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Discussion in 'The Law of God' started by JM, Feb 15, 2008.
Is New Covenant Theology antinomian for denying the fourth commandment?
Antinomian would be agianst "law" or "lawless", NCT is not antinomian just says that the Law of Christ has succeeded the Law given by Moses.
This is really an old debate between 1689 subscribing Reformed Baptists and what used to be called "Sovereign Grace" Baptists, the latter of which denied that we are obligated to observe the sabbath. Many of the Sovereign Grace people have now adopted some form of NCT.
What I find curious is the number of those Baptists who say they hold to CT but are non Sabbatarian.
Isn't Baptist CT and Presbyterian CT different with Baptism being one demonstration of that difference? I'll have to go back to my Peter Masters sermons on this subject but I always thought they were different.
Are you simply disagreeing with your church or do you also disagree that there is as much disagreement with the Continental and British views as many suppose? If I'm not mistaken, I think there are a good many on this board and elsewhere who will argue that there is no essential difference between the Continental and British (WCF) views, although the Continental confessions do not spell things out quite as clearly as do the Westminster Standards.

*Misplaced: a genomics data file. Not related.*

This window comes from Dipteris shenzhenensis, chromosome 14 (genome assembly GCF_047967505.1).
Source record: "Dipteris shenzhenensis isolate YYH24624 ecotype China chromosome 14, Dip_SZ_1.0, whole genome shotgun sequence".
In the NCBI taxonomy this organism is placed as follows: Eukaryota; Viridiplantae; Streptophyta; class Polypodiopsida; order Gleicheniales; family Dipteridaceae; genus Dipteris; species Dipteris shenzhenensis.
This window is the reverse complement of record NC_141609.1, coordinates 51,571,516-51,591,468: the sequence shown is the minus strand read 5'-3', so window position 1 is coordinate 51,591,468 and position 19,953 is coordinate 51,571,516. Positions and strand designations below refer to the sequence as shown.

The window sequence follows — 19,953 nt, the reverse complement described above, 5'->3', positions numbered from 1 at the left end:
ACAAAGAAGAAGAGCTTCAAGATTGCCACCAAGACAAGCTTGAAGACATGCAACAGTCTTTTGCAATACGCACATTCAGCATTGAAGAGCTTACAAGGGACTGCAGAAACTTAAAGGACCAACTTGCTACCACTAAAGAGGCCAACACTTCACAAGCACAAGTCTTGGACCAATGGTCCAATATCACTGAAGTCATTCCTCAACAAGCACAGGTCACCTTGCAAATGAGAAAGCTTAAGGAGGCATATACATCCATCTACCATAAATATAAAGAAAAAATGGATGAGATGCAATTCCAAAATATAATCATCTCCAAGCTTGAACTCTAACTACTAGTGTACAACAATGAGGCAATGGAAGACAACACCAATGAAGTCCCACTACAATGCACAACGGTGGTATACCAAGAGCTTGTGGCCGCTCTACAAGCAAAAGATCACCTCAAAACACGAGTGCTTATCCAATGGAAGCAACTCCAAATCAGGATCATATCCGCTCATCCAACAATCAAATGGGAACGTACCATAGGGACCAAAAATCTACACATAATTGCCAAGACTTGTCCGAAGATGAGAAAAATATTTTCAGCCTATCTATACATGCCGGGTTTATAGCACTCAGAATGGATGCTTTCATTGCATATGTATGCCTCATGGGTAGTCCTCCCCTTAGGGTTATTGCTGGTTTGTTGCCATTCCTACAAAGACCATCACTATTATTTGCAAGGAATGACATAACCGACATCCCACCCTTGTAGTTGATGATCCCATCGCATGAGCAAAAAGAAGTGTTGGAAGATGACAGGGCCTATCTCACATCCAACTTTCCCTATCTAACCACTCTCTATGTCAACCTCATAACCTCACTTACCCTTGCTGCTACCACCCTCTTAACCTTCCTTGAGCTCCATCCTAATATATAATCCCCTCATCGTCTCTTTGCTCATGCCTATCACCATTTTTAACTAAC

They are, but they are agreed on one covenant of grace, two administrations and the continuance of the Moral Law. The London Confession is just as Sabbatarian as the WCF is. Reformed Baptists routinely denounce NCT and similar views as antinomian, and typically it comes down to an argument over the 4th Commandment since there is generally no argument about the others unless it is argued that there is a New Covenant legal code, as some NCTers have claimed.
Calvin in the Hands of the Philistines: or, Did Calvin Bowl on the Sabbath? by Chris Coldwell
Do most Continental Reformed Churches hold to the spiritual view or have they imported the mostly imported the idea from Presbyterianism? Is the Continental view closer to Calvin's view then the Presbyterian view?